For CH2Br2 and CH2I2 molecules, ΔE2 and ΔE3 energies are considerably higher than ΔE1. In this molecules, the transformation into isomers (3) and (4) is less expected than the C–H‧‧‧X hydrogen bond in isomer (2). Since the charge distributions for all these molecules are similar (Table 2), the direction of the transformation is determined by the energy factor.

СН2Сl2СН2Br2СН2I2
AtomsAtomic charges in initial isomerAtomic charges in biplanar isomer (2)AtomsAtomic charges in initial isomerAtomic charges in biplanar isomer (2)AtomsAtomic charges in initial isomerAtomic charges in biplanar isomer (2)
C
H1
Cl1
H2
Cl2
−0,20
+0,11
−0,01
+0,11
−0,01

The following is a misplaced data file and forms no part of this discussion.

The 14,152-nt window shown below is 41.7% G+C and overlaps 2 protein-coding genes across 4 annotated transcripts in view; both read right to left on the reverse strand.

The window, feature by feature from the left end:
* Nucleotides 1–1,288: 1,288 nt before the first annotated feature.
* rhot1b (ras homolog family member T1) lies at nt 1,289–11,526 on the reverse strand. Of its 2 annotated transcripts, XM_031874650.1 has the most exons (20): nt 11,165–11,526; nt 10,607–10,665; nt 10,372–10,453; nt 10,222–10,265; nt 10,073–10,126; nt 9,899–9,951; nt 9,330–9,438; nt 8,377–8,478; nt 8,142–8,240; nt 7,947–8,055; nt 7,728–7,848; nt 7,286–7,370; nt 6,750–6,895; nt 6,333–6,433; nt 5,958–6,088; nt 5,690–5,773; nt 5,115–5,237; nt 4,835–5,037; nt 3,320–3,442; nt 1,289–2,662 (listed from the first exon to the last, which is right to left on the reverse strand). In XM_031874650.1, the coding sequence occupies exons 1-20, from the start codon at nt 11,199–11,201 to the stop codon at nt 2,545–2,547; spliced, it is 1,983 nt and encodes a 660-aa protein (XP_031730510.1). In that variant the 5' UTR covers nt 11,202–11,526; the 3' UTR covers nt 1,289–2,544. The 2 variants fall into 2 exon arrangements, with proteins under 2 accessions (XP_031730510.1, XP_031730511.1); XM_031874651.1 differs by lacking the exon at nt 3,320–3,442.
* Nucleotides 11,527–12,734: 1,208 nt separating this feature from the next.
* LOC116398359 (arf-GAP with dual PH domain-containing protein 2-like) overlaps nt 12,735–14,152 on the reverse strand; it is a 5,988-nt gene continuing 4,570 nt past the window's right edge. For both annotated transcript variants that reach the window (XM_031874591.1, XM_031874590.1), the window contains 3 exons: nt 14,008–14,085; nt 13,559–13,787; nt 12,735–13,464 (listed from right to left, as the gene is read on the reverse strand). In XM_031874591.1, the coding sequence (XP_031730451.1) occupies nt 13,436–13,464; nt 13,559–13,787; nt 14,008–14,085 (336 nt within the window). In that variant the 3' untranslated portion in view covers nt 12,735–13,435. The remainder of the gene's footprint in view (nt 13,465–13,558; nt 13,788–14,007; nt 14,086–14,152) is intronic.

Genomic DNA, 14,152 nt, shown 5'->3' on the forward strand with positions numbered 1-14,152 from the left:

−0,20
+0,11
+0,02
+0,10
−0,03
C
H1
Br1
H2
Br2
−0,22
+0,13
−0,02
+0,13
−0,02
−0,21
+0,10
−0,02
+0,12
+0,01
C
H1
I1
H2
I2
−0,26
+0,09
+0,04
+0,09
+0,04
−0,25
+0,09
+0,04
+0,09
+0,03

Table 2.

The charge distribution in CH2X2 molecules.

For CH3I molecule, the calculated charge distribution in the initial C3V specie pyramidal isomer allows the interaction between the iodide atom and the carbon atom in the chains of neighboring molecules, while the charge distribution in molecule can provide the hydrogen bond between the iodide and the hydrogen atom of the methyl group in the neighboring molecules as well (Table 3). Thus, the different binding variants in liquid CH3I can provide the formation of the stable spatial arrangement.

AtomAtomic charges in C3V pyramidal isomerAtomic charges in C3V planar isomer
C
H1
Н2
H3
I
−0,24
+0,08
+0,08
+0,08
+0,01
−0,19
+0,11
+0,11
+0,11
−0,14

Table 3.

The charge distribution in CH3I molecule.

3.4.2 Benzene